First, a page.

Tuesday, 8 January 2013
Brighton by numbers: The season in statistics
Statistics are becoming more and more a part of modern football, with most clubs throughout the country using them in at least some way to help make decisions around training, tactics and player recruitment.
Baseball's Billy Bean is the most famous champion of a statistic approach to squad building and not without a definite degree of success. He used previously ignored statistics to sign under-valued players as general manager of the Oakland As, carrying on where his predecessor Sandy Anderson had left off.
His success is perfectly illustrated by the As' 2006 MLB season during which they ranked just 24th of 30 major league teams in terms of how much they paid their players but ended the regular season with the fifth best record.
Since then a host of other clubs, across a stack of sports, have tried to use statistics to improve their chances of success. Football has perhaps lagged behind other sports but, thanks to pioneers like Arsene Wenger and the services offered by firms like Opta, it is catching up.
Statistics and football are becoming more and more interlinked. But, without access to the wealth of data supplied to clubs, what can be learn about Brighton's players and who should be selected?
Well, in truth, not too much. However, if you look at the number of games during which each player has been on the pitch for ten minutes or longer, you can try find a few interesting snippets.
With more time, each player's appearances would be weighted to take into account the time spent on the pitch, the score when they came on/were subbed off and other more in-depth areas.
In the short-term though you can limit findings to include just players who played 10 minutes or more in each match, which takes into account important cameos which no doubt contributed to the outcome of the match without handing easy plus points to players who came on for a last minute run-out.
There are some players who have made just a handful of games, such as Peter Brezovan and Torbjorn Agdestein, so the findings have been limited to those who have played five or more matches.
So far this season the Albion's league performance has read Played: 25, Won: 9, Drawn: 10 and Lost: 6. That works out as a win ratio of 36%, a loss rate of 24% and a draw level of 40%.
Below are listed the same statistics for each squad player who had completed five or more matches with a minimum of 10 minutes in each game. Some of the per centages have been rounded up, so they are only approximate to within one per cent.
Games (G): 24
Losing % (L): 25%
Win % (W): 33%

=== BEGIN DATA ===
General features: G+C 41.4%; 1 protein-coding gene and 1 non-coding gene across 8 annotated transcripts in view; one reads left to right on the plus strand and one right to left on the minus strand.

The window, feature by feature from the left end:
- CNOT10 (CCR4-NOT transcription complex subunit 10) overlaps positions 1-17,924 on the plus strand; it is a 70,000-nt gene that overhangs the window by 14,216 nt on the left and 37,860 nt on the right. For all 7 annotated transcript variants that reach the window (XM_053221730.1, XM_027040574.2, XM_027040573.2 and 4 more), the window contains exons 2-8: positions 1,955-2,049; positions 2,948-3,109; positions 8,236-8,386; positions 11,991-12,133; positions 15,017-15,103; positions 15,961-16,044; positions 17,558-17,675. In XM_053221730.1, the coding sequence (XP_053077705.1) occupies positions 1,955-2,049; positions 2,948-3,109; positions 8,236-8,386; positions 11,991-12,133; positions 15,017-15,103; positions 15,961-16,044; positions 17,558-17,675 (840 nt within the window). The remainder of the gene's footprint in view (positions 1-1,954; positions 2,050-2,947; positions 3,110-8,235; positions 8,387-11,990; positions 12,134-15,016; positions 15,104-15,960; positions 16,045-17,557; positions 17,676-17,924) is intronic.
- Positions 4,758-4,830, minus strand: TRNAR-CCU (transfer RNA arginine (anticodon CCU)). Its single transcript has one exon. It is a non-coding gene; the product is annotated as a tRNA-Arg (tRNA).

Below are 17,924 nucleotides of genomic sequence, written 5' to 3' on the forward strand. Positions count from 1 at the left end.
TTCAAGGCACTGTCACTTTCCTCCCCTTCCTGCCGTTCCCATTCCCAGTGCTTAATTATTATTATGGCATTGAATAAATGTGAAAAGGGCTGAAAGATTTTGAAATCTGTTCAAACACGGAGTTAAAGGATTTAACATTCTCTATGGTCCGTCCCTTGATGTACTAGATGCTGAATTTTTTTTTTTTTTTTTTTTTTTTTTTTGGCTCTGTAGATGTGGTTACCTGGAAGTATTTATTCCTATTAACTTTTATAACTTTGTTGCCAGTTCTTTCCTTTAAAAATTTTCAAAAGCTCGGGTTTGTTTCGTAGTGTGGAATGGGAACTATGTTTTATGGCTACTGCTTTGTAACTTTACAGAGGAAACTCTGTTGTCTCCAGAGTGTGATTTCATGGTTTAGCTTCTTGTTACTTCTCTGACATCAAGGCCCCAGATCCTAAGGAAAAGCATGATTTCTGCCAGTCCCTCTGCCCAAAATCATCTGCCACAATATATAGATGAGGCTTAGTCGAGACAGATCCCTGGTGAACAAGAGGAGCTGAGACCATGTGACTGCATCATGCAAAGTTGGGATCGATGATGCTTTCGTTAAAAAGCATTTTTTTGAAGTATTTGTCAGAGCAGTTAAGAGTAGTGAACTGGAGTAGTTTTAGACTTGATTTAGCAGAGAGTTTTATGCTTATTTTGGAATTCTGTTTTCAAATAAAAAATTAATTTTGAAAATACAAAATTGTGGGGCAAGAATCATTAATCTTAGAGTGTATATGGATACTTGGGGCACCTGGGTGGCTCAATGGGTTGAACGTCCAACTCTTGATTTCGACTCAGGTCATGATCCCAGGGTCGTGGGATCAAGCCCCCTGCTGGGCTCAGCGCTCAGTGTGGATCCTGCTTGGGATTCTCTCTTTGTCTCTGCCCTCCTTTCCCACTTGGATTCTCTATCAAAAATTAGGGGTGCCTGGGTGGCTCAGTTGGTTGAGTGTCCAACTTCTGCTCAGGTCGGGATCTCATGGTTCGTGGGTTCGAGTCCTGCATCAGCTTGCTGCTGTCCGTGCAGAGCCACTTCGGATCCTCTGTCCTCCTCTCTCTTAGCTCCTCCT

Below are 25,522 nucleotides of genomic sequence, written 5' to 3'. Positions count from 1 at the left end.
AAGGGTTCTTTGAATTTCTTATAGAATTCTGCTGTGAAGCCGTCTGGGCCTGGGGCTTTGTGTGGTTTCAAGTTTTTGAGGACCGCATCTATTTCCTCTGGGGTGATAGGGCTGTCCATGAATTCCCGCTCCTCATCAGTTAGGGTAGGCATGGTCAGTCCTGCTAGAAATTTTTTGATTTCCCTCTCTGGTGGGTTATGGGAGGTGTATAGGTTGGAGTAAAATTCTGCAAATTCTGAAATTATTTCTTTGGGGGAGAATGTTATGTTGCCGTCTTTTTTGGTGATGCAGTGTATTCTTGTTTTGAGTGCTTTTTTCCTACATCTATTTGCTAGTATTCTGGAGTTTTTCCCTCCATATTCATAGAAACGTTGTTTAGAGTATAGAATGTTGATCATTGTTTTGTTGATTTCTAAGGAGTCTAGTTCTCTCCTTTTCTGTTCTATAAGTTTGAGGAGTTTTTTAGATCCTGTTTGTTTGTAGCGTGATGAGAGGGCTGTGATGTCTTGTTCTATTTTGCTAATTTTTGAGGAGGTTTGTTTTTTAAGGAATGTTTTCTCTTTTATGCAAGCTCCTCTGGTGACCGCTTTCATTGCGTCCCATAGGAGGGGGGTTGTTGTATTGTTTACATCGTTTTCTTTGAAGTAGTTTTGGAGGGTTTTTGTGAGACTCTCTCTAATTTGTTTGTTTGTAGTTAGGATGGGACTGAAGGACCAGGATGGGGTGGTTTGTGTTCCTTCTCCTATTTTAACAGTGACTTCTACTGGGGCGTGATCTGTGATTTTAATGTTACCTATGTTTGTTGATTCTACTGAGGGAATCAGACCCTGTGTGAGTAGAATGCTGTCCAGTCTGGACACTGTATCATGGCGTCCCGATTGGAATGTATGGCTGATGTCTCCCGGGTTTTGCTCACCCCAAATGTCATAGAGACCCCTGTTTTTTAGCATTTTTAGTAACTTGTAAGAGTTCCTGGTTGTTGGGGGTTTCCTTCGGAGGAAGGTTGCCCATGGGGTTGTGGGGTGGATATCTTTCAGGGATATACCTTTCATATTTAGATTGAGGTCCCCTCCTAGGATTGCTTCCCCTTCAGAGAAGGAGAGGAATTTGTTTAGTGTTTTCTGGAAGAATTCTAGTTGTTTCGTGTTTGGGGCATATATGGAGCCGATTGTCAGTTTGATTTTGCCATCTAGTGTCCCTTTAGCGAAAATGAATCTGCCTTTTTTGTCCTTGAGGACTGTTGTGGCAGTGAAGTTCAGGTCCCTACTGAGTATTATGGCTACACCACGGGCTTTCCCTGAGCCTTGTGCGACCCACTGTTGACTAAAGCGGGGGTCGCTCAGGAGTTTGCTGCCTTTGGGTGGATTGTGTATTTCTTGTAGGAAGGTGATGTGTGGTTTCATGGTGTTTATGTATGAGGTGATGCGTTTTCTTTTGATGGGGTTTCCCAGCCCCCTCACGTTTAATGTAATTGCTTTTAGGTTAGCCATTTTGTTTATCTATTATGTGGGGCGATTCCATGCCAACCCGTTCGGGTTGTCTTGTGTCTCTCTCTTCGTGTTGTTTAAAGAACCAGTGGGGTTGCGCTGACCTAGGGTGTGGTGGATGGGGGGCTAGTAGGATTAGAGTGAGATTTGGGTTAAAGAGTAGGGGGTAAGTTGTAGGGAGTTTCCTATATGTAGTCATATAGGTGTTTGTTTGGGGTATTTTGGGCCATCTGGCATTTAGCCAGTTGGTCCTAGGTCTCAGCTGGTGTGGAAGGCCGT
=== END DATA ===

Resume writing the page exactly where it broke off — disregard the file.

Draw % (D): 42%
Adam El Abd
Kazenga Lua Lua
Gordon Greer has played in every single league match this season, so there is little to find in his statistics, although the fact that Lewis Dunk has only been on the losing side in one of his seven outings could certainly be used by any arguing for the young defender's inclusion in the starting line-up.
Perhaps surprisingly, Ashley Barnes and Liam Bridcutt have exactly the same statistics while Gary Dicker, so often underrated by Albion fans, has helped the side to victory in nearly half (47%) of the matches he has featured in.
This could be because he is adding something to the Seagulls, or suggest that when Poyet sets his team out to win matches, he often includes the Irishman in his line-up alongside other more attack-minded colleagues.
A number of players have featured in every defeat this season (Kuszczak, Greer, Barnes and Bridcutt) but this is most likely because they are almost permanent fixtures in the team, rather than highlighting any personal lack of form or defensive prowess.
More interesting to look at is who has featured in each of the Albion's nine league wins. Again, having played every game, Greer kicks off the list. However, Mackail-Smith has also played in every win and the Albion have come out on top in 41% of the games he has appeared in.
They are the only two to feature in every win but looking at those who have played in, say eight of the nine and their individual win rate is more telling.
Andrea Orlandi has played more than 10 minutes in just 16 of the Seagulls' 25 games, but has appeared in eight of the nine maximum returns - meaning Brighton have won in 50% of the games he has played - a much higher rate than the team's overall record.
Gary Dicker's seven wins from 15 matches represents another high of 47%, while perhaps unsurprisingly Will Buckley has also contributed heavily to the Albion's winning performances, clocking up seven wins in his 20 games, or 35%.
And one good indicator as to whether or not you can expect a Brighton win is whether or not Bruno starts at right back. He has played in five defeats in his 20 games but his win rate sits at 40%.
So, for a bit of fun, which starting 11 would the statistics suggest Poyet should go with to maximise his chances of winning? Below is the team the stat man may pick, with their win ratio in brackets.
GK: Kuszczak (33%)
LB: Bridge (33%)
RB: Bruno (40%)
CB: Dunk (43%)
CB: Greer (36%)
M: Dicker (47%)
M: Bridcutt (33%)
M: Hammond (39%)
F: Mackail-Smith (41%)
F: Orlandi (50%)
F: Buckley (35%)
Strictly speaking Hoskins should be included, with Orlandi dropping back into midfield instead of Bridcutt, but almost all of his seven appearances came from the bench, slightly distorting his importance.
That team may not be the one Poyet believes is his best starting 11. There could certainly be a strong case for El Abd being included above Dunk - particularly as Dunk's one defeat came after a individual error early on in the Crystal Palace game - but it would be hard to argue that any other starting 11 would be better.